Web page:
The 17-year-old Bobby witnessed first hand the brutality of the then South African Apartheid regime during the forced removal of natives from the old location in 1959.

“After we were relocated to Khomasdal from the Old Location – we formed a new league with the late Paul van Harte as Chairman of the newly formed league,” added Uncle Bob.

Bobby’s fairytale relationship with the football institution that was Marits United finally came to an end in 1969 when the football mad player turned administrator stunned his teammates and club officials with his refusal to honour an important league decider against Thistles.

It was the weekend when the star-studded Kaizer Eleven outfit touched down at Eros Airport for their historic two-day tour of South West Africa that finally paved the way for local footballers to ply their trade in the professional ranks across the Orange River. The South Africans were scheduled to play two International friendlies against a Central Invitational Eleven and “Uncle Bob” decided there and then that this occasion was not to be missed.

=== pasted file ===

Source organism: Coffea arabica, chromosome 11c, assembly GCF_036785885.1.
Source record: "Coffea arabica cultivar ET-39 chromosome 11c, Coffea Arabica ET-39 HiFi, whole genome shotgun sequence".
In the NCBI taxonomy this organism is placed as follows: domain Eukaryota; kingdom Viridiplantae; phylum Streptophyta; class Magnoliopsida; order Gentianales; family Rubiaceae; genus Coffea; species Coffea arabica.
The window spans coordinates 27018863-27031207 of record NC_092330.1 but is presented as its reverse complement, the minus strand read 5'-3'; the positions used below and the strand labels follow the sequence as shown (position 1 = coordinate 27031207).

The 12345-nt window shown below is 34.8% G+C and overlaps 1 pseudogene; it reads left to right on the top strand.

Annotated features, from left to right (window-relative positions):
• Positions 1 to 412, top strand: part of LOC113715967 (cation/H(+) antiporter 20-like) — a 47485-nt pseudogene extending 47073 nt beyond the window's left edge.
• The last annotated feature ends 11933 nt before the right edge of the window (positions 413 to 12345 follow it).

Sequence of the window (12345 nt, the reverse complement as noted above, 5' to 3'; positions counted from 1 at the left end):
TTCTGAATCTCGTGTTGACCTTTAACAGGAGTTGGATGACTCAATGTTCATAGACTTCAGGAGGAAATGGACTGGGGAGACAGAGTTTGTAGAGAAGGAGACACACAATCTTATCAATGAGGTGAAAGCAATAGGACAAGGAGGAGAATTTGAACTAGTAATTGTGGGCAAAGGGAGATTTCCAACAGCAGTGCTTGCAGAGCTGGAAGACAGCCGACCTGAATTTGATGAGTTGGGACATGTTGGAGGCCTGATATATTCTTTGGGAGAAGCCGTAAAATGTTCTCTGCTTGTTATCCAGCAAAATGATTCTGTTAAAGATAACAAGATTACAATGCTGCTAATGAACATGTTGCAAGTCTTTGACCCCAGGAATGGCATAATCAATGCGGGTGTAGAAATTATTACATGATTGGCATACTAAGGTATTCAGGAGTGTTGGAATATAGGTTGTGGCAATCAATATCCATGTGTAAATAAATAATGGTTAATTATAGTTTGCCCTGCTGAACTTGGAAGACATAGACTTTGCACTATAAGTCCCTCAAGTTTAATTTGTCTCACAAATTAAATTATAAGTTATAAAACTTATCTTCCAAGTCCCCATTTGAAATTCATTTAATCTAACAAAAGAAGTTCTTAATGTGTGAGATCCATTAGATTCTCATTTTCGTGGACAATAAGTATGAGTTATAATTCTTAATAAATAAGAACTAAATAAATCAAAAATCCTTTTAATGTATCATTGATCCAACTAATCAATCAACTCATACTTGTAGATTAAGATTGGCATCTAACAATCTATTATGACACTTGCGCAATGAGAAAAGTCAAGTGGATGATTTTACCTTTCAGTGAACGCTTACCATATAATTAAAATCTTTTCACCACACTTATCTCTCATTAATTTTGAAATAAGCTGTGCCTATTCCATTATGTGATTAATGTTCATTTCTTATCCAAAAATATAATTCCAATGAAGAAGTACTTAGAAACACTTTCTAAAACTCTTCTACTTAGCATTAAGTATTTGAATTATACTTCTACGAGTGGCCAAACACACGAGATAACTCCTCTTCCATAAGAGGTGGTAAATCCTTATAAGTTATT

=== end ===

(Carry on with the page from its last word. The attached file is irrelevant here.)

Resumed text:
As fate would have it – the charismatic long-haired Bobby, who resembled Liverpool’s most famous son and Beatles’ front man John Lennon, ended up as a substitute referee in both matches after he was persuaded by the late Herbert Conradie to take up the whistle.

A furious Kaizer Motoung and his brigade bitterly protested the fitness of the appointed match official Coloured Kakololo halfway through the match and were finally granted their wish when the gutsy Uncle Bob lived up to the challenge.

Bobby’s seemingly unending flirtation with township football was not taken kindly by the brainwashed coloured community, which resulted in the defiant young man parting ways with his beloved Marits United Football Club and led to the formation of Atlanta Chiefs.

Together with Peter Riehl, Jan Bessinger and the late Allan van Harte the best coloured footballer to have ever graced the chores of domestic football up to this day, they wasted little time and assembled what would become the toast of Khomasdal football in later years.

Bobby modeled the formation of Atlanta Chiefs on the establishment of Kaizer Eleven and brought in top players from Cape Town such as Willy Rwida, Jeffrey Davids, Raymond “Gogo” Perreira, goal keeper Ronald Wentzel and mercurial midfielder Lionel “Boet” Mathews, current sports editor of the Afrikaans daily Die Republikein.

Several other leading footballers from the townships also joined the fray, with former Eleven Arrows’ speedy winger Tommy Uushona, Steps Neidel, Da Costa and Boetikie Hangula leading the pack.